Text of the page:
A Physical and Spiritual Life Changer
James credits his involvement with Tai Chi and Wu Dao Gong with changing
the direction of his life.
“I tried yoga but I didn’t like it much. The positions stretched me but
it was hard to relax. I’d always been interested in Chinese medicine
and philosophies so I had a feeling for Tai Chi and the concept appealed
more than the Indian background of yoga.
I must have begun Tai Chi in 2002 because I learnt the whole of the
traditional Yang form and then we changed to the Hun Yuan in 2003. A
few years later I was becoming a bit overweight. When my doctor measured
my waist, he told me I was a prime candidate for the triple threat of
diabetes, heart attack and stroke. I needed more strenuous exercise and
less cheese and salami!
I began the Wu Dao Gong martial arts training to develop better cardio
fitness and discovered it’s a real workout. I sweat a lot.”
Looking at this slim, fit, energetic man in his early sixties, it’s
difficult to believe he was ever overweight.
“I had a massage recently and the masseuse was very impressed with my
shoulder and back flexibility, and my muscle tone. She said most people
my age are very tight in those areas.”
Physical fitness is just one of the benefits James has gained. He
really enjoys the Qigong training because his occupation involves shift
work and can be very stressful. He credits Tai Chi and Wu Dao Gong
with his ability to maintain concentration and focus during the worst
moments in his job.
“Tai Chi is a very grounding thing for me. I’m more mindful of tension
in my body and am able to release that consciously when I’m under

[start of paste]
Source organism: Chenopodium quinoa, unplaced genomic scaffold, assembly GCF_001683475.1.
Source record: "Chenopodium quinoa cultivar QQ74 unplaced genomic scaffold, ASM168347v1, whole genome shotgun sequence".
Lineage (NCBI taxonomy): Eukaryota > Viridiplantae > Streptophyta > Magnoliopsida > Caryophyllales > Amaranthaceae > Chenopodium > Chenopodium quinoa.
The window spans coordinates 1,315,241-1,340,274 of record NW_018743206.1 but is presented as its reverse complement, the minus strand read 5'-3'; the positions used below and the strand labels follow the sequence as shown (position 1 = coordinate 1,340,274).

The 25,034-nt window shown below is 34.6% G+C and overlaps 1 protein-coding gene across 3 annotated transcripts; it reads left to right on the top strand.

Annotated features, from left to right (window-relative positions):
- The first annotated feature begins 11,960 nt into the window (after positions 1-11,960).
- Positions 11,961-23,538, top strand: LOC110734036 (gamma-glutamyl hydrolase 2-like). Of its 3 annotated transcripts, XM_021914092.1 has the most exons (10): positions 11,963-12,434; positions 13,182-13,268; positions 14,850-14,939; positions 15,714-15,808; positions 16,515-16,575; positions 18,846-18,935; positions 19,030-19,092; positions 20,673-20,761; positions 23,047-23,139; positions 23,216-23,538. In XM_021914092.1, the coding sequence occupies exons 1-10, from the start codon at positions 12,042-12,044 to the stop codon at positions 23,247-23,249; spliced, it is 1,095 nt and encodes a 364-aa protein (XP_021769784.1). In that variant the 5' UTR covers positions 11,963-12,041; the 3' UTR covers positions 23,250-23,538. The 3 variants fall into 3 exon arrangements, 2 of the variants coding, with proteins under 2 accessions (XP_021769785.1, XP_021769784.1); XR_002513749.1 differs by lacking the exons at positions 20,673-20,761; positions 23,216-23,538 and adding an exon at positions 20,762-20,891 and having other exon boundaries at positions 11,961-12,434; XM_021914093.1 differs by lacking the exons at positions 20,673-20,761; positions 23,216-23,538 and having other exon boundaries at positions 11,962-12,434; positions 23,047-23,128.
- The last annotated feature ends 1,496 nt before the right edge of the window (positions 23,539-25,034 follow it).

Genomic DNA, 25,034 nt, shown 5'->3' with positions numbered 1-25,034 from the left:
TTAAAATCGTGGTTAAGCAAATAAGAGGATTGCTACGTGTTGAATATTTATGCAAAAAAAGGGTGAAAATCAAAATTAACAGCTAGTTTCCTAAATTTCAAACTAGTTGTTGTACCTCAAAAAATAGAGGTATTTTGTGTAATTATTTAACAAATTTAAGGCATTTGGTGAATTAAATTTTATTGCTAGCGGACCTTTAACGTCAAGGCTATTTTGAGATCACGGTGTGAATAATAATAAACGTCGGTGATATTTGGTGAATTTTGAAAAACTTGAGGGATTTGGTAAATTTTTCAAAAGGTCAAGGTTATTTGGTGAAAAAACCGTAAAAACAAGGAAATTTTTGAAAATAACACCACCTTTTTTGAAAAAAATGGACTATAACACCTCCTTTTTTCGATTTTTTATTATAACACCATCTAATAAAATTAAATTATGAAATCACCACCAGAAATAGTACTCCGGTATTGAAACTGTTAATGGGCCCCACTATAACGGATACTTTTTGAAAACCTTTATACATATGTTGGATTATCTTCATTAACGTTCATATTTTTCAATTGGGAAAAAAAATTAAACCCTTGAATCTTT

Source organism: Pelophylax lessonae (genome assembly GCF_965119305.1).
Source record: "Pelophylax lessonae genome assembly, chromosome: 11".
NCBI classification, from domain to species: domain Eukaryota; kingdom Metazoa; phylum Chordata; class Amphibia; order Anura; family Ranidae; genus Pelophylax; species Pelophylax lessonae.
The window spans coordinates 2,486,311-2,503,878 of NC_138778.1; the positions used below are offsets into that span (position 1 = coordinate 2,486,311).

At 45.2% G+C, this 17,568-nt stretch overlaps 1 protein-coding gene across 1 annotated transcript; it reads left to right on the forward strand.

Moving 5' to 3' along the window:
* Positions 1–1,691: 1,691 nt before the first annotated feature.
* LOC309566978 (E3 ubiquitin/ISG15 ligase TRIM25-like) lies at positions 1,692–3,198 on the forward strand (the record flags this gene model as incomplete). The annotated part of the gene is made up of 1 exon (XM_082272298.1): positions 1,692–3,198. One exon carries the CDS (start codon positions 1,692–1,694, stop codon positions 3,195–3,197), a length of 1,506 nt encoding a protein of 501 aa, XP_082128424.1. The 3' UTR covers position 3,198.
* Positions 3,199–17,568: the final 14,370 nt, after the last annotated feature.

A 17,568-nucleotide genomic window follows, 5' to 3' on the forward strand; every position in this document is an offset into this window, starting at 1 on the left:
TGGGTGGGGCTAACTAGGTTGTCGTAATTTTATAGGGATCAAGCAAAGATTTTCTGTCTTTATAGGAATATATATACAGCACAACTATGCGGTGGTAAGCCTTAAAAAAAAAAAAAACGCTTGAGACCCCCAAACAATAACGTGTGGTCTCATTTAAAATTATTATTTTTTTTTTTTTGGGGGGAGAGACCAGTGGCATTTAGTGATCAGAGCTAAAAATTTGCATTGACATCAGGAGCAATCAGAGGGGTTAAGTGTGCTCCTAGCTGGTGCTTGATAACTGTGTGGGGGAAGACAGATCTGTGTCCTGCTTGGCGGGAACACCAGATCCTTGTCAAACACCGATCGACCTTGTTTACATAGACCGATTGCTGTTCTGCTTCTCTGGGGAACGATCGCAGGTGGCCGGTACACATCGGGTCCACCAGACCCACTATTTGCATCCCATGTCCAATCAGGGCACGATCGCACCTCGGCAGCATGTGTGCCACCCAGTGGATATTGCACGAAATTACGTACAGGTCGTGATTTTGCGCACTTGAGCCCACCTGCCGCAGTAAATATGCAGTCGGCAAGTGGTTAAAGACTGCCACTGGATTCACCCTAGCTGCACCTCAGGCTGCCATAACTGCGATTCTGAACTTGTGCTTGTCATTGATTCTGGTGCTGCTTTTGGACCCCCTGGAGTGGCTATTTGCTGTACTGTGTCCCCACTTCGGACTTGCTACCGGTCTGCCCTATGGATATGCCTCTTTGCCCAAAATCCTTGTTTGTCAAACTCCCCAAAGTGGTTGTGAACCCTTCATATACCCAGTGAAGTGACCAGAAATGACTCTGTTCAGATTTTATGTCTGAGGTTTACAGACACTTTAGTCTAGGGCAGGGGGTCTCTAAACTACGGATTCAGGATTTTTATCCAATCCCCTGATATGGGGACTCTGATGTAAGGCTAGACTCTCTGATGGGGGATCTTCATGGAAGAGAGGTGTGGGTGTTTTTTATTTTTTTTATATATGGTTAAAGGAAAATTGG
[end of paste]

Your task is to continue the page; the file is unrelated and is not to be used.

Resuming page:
stress. It’s a really valuable tool. Tai Chi has become part of my
life. It’s been a physical and emotional life changer.
Doing Qigong is like giving yourself an acupuncture session – making the
qi flow freely. It enhances and focuses the internal energy. The Tai
Chi form and the Qigong end up being the same thing.
I also feel a strong spiritual dimension. I can feel the energy centres
when I practise Qigong. I think these are the body’s link to the
universe where we become connected to everything around us, and become
part of it.”
“The most difficult thing for me was and is finding time to practise.
Because my free time changes constantly depending on the shifts I work,
it’s hard to set up a routine. It’s best when I have the morning free.
When I first started, Brett always told us to practise but I was never
sure exactly what to do and how to make the most efficient use of my
time. I devised my own routine to take in both the Tai Chi form and the
Wu Dao Gong training.
I’ve done the Bang (Stick form), Sensing Hands, the Ruler and the Hun
Yuan Qigong set. I’ve been going to classes nonstop since I first began
although I may have taken a term off once when I hurt my knee. I used
to have a little trouble with my back but I haven’t had any problems
with it for ages.”
Originally from New Zealand, James sometimes thinks of returning to his
birthplace to be closer to family and old friends but then – “There’s no
Tai Chi Academy in New Zealand.”
(This is an actual interview, but the name
has been changed for reasons of privacy.)